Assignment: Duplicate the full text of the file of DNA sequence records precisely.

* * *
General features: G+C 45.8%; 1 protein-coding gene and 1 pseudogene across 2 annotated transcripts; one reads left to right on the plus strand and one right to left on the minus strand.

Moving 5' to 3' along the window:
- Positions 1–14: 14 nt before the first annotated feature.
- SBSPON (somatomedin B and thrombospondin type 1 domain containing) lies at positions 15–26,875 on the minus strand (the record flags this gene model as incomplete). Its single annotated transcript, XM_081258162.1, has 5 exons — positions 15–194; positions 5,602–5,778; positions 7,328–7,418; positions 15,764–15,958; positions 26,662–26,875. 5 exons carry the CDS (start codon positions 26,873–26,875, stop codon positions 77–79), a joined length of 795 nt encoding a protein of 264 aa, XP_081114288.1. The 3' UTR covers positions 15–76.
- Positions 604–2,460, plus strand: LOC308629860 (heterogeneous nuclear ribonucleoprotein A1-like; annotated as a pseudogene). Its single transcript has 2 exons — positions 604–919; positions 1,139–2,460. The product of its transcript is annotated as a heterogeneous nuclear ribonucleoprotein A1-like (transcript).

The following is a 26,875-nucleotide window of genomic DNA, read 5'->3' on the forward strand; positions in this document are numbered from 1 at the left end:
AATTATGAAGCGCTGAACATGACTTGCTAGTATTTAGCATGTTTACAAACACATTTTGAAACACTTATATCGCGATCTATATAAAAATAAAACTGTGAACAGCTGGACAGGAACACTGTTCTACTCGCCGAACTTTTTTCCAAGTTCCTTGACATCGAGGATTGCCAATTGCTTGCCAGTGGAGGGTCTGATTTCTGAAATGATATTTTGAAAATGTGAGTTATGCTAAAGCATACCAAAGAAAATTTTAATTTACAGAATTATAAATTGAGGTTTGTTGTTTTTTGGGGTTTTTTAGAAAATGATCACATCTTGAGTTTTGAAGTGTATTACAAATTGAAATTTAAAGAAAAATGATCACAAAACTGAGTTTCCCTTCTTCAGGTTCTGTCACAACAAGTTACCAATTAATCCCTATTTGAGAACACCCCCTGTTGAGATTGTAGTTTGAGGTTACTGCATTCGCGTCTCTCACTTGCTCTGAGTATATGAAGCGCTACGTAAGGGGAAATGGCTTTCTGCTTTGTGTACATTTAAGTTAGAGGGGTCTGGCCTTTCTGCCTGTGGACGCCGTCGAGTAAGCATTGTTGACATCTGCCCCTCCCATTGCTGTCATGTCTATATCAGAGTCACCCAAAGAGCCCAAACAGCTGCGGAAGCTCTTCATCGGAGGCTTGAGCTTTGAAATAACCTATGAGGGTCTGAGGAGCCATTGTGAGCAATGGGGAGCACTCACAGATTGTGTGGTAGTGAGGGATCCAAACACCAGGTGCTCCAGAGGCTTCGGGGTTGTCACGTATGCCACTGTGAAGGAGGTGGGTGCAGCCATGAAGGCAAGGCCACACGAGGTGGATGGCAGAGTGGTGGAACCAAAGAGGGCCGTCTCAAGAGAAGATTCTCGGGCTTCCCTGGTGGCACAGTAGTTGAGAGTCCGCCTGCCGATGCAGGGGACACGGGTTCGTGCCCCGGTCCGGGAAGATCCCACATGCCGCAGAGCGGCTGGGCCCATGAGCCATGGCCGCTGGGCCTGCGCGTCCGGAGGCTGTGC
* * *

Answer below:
General features: G+C 45.8%; 1 protein-coding gene and 1 pseudogene across 2 annotated transcripts; one reads left to right on the plus strand and one right to left on the minus strand.

Moving 5' to 3' along the window:
- Positions 1–14: 14 nt before the first annotated feature.
- SBSPON (somatomedin B and thrombospondin type 1 domain containing) lies at positions 15–26,875 on the minus strand (the record flags this gene model as incomplete). Its single annotated transcript, XM_081258162.1, has 5 exons — positions 15–194; positions 5,602–5,778; positions 7,328–7,418; positions 15,764–15,958; positions 26,662–26,875. 5 exons carry the CDS (start codon positions 26,873–26,875, stop codon positions 77–79), a joined length of 795 nt encoding a protein of 264 aa, XP_081114288.1. The 3' UTR covers positions 15–76.
- Positions 604–2,460, plus strand: LOC308629860 (heterogeneous nuclear ribonucleoprotein A1-like; annotated as a pseudogene). Its single transcript has 2 exons — positions 604–919; positions 1,139–2,460. The product of its transcript is annotated as a heterogeneous nuclear ribonucleoprotein A1-like (transcript).

The following is a 26,875-nucleotide window of genomic DNA, read 5'->3' on the forward strand; positions in this document are numbered from 1 at the left end:
AATTATGAAGCGCTGAACATGACTTGCTAGTATTTAGCATGTTTACAAACACATTTTGAAACACTTATATCGCGATCTATATAAAAATAAAACTGTGAACAGCTGGACAGGAACACTGTTCTACTCGCCGAACTTTTTTCCAAGTTCCTTGACATCGAGGATTGCCAATTGCTTGCCAGTGGAGGGTCTGATTTCTGAAATGATATTTTGAAAATGTGAGTTATGCTAAAGCATACCAAAGAAAATTTTAATTTACAGAATTATAAATTGAGGTTTGTTGTTTTTTGGGGTTTTTTAGAAAATGATCACATCTTGAGTTTTGAAGTGTATTACAAATTGAAATTTAAAGAAAAATGATCACAAAACTGAGTTTCCCTTCTTCAGGTTCTGTCACAACAAGTTACCAATTAATCCCTATTTGAGAACACCCCCTGTTGAGATTGTAGTTTGAGGTTACTGCATTCGCGTCTCTCACTTGCTCTGAGTATATGAAGCGCTACGTAAGGGGAAATGGCTTTCTGCTTTGTGTACATTTAAGTTAGAGGGGTCTGGCCTTTCTGCCTGTGGACGCCGTCGAGTAAGCATTGTTGACATCTGCCCCTCCCATTGCTGTCATGTCTATATCAGAGTCACCCAAAGAGCCCAAACAGCTGCGGAAGCTCTTCATCGGAGGCTTGAGCTTTGAAATAACCTATGAGGGTCTGAGGAGCCATTGTGAGCAATGGGGAGCACTCACAGATTGTGTGGTAGTGAGGGATCCAAACACCAGGTGCTCCAGAGGCTTCGGGGTTGTCACGTATGCCACTGTGAAGGAGGTGGGTGCAGCCATGAAGGCAAGGCCACACGAGGTGGATGGCAGAGTGGTGGAACCAAAGAGGGCCGTCTCAAGAGAAGATTCTCGGGCTTCCCTGGTGGCACAGTAGTTGAGAGTCCGCCTGCCGATGCAGGGGACACGGGTTCGTGCCCCGGTCCGGGAAGATCCCACATGCCGCAGAGCGGCTGGGCCCATGAGCCATGGCCGCTGGGCCTGCGCGTCCGGAGGCTGTGC